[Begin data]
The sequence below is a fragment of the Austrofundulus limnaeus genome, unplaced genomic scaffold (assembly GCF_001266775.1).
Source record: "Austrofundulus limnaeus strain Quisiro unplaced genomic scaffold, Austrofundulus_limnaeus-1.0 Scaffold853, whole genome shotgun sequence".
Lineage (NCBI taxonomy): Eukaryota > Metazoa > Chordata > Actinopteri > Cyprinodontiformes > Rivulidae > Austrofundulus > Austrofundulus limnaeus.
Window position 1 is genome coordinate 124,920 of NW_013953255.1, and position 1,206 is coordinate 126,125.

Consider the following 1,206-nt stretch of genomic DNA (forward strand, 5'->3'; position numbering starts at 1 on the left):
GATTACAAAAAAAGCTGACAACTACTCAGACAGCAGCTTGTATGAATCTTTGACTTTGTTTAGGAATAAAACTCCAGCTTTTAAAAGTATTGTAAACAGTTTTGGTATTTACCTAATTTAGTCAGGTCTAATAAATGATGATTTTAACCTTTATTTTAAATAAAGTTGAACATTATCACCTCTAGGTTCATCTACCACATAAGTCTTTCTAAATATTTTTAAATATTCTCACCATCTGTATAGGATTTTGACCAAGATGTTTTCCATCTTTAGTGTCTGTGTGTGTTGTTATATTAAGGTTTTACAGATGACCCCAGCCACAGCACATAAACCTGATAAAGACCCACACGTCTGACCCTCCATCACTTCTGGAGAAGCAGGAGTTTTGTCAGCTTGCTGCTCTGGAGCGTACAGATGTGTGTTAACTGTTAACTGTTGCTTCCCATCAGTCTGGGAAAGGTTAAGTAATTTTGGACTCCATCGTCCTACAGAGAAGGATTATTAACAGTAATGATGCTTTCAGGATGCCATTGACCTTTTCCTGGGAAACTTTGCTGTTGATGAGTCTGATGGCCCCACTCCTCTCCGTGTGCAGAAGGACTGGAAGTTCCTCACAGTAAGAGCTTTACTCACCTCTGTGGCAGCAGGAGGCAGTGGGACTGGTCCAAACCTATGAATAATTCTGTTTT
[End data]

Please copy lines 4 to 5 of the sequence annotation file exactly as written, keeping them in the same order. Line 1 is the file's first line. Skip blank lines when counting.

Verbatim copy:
Window position 1 is genome coordinate 124,920 of NW_013953255.1, and position 1,206 is coordinate 126,125.

Consider the following 1,206-nt stretch of genomic DNA (forward strand, 5'->3'; position numbering starts at 1 on the left):